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Monday, December 28, 2009


First of all, without giving away any of the plot, if you haven't already seen it, you should see the movie Avatar and you should see it in a theater with the new 3D technology. Otherwise you might as well wait for it on DVD. Don't worry, this entry isn't going to be a movie review. I just felt it was really cool to be in a theater full of people and to feel the energy of excitement with this new added sensation to the movie going experience was unveiled. I haven't been this impressed since I heard the digital audio of Jurassic Park for the first time or witnessing the special effects of The Matrix. Now that these things have been done to death in every other movie, it's not as cool, but it's fun to see something when it first comes out.

Enough about the actual movie. I had plans to see it on Saturday, but it was sold out. We had to buy tickets for today's (Monday's) showing. The theater was packed. I realize that this is a big movie, but I can't remember a movie that I've seen in the past five years in Japan in which more than a third of the theater was filled. Even for big movies on opening weekend. Avatar has been out for over a week and you still have to buy tickets in advance. I'm not sure if it's a reflection on the movie-going audience here or if it's a reflection on Avatar.

I'm guessing that the movie sensors here had a bit of a dilemma. I've only seen three other films here (Japanese animated film "Ponyo," Japanese dolphin killing movie "The Cove," and Michael Moore documentary "Capitalism: A Love Story") none of which had a many love scenes. (Don't be fooled by the title of the Michael Moore film!) Therefore, I've had to take people's word for it when I hear that movies here get butchered. Any scene with kissing, affection or more sensitive scenes get taken out along with any kind of nudity. According to IMDB, Avatar was given a PG-13 rating for "for intense epic battle sequences and warfare, sensuality, language and some smoking." The warfare and smoking would pose no problem and probably the language wouldn't be an issue. I'm surprised that the sensuality and the blue, 3-meter-tall alien boobies made it through. They aren't prominent, but I'm willing to bet that if the actors were wearing the exact same costumes without the blue make-up it wouldn't have gotten through. Then again, I haven't seen the movie outside the U.A.E. so maybe some of it did get cut.

While I did enjoy the film as a whole, I had one major annoyance. There were no English subtitles for when the aliens were speaking. I understand that I live in a country in which the predominant language is not English. I could kind of accept it in Japan where less than 0.2% of the population was a native speaker of English but here 80% of the population is foreign. Of that 80%, most don't speak Arabic and most speak English as a second language at least. I'm guessing not many speak the blue alien language, either.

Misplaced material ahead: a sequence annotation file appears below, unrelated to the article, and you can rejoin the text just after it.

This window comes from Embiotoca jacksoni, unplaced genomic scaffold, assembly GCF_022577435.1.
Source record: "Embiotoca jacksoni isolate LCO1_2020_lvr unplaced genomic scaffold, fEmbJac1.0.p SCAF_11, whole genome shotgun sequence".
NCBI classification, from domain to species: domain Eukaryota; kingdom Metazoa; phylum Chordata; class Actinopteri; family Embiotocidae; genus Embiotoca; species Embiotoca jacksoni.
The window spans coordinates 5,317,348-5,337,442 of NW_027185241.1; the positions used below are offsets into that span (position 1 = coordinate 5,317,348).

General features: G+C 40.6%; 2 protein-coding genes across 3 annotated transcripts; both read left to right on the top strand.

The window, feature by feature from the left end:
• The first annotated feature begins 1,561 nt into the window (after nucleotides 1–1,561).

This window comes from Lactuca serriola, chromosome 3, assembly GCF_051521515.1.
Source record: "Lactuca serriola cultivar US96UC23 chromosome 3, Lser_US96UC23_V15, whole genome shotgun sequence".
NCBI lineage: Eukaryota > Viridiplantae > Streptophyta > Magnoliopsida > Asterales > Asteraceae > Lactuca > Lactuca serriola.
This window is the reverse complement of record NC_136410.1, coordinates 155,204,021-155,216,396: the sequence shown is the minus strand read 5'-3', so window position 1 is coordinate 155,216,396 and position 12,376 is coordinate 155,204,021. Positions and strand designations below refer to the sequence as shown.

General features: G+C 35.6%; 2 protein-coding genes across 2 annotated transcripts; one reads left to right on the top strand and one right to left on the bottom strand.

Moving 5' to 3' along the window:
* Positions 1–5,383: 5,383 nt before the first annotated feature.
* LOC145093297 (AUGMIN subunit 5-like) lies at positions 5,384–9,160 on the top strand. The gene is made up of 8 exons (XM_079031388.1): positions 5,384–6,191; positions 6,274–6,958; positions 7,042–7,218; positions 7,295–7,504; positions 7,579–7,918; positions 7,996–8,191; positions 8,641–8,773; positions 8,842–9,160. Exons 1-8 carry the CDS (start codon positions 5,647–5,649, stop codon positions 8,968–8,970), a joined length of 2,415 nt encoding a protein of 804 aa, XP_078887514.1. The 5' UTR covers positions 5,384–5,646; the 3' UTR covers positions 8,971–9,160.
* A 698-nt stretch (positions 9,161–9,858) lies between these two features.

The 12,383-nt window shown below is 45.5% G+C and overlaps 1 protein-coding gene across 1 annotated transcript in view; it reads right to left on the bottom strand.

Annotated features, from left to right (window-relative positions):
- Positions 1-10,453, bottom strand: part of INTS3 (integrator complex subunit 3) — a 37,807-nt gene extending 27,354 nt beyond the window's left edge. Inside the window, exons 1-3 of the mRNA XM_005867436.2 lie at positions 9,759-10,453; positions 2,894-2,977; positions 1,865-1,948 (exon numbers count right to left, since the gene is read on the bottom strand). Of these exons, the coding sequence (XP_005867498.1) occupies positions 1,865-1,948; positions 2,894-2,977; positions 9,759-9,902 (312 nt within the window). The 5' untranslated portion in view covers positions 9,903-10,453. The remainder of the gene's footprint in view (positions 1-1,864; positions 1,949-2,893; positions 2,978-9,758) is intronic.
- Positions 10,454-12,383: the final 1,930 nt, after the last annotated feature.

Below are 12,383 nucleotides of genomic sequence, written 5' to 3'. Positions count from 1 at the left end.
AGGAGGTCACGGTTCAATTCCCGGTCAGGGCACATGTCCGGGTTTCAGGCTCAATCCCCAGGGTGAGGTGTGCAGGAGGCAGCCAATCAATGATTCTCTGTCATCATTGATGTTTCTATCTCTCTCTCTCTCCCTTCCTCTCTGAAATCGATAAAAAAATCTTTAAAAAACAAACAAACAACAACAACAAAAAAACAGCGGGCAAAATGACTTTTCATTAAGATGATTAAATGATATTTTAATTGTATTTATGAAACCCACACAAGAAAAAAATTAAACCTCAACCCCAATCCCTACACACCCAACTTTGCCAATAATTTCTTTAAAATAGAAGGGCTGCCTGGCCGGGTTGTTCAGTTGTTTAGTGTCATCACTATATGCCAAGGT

1. You bumped into Bono and watched Avatar the same day?

  2. Did they have an orphanage for your kids there too for when you and Mineko have movie nights?

  3. Our maid takes care of the kids when we go out but in this case my wife didn't go to the movie with me.

  4. I have a sense that the movie Censors didn't give a flying flip...but that's just me. :)

  5. I saw it last weekend...great movie, Very heavy. Reminiscent of Dances With Wolves with a touch of Braveheart....Weird that there would be no subtitles, I think you need to see it with the subtitles for more clarity if nothing else.

    The movie did put a lump in my throat in several moments....CGI films are getting very deep these days.
    I cite UP! as a prime example, the opening montage of the little boy and his little girlfriend as they play and the lifetime they eventually shared to the bitter end is probably the first time that I was emotionally moved watching a CGI film. Same can be said for Avatar....But, maybe I am just a softy, huh?

  6. Interesting also, your'e comment about the country being 80% foreign. I experienced the same in Kuwait where I was stationed in 2006-2007 and Qutar where I took a 5 day R&R.

    The U.A.E. seem to use a lot of "cheap" laborers in the form of what I learned from the military are called "Third Country Nationals" or T.C.N.'s, these people comprise the working class as it were. They operate the shops, restaurants, etc.

    It was rare to get a glimpse of a local unless you went to the shopping district in Kuwait City. On Camp Patriot it was all T.C.N.'s. They did our laundry, cooked and served our food, cleaned the base and porta johns.....pretty eye opening if you ask me. Anyhow just my two cents......

  7. I described Avatar as "Dances with Wolves with blue aliens on one of Jupiter's moons." I got strange looks from my wife for that one.

    I'm with you on the T.C.N.'s


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